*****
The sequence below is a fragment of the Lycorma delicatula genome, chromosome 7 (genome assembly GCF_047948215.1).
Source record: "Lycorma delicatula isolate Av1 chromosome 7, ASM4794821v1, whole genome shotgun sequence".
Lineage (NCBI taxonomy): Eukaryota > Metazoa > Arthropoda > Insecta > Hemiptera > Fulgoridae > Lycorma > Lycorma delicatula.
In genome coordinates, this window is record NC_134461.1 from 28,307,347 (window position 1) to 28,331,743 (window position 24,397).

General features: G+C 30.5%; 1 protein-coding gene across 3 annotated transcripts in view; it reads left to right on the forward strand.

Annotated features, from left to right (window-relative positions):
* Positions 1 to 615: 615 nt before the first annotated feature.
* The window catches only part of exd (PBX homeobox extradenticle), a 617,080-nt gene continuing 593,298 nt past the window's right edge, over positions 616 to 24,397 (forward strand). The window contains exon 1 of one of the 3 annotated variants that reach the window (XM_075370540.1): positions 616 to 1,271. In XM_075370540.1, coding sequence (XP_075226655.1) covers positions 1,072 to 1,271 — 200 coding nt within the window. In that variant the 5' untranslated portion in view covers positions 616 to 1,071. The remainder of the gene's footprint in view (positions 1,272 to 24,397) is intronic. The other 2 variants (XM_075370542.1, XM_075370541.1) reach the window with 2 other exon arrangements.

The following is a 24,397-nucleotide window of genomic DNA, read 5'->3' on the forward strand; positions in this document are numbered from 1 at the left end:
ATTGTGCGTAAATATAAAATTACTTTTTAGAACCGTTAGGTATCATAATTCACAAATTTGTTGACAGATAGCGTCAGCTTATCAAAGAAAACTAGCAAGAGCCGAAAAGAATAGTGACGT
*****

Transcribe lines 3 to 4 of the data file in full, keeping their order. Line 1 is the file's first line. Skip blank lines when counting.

Lineage (NCBI taxonomy): Eukaryota > Metazoa > Arthropoda > Insecta > Hemiptera > Fulgoridae > Lycorma > Lycorma delicatula.
In genome coordinates, this window is record NC_134461.1 from 28,307,347 (window position 1) to 28,331,743 (window position 24,397).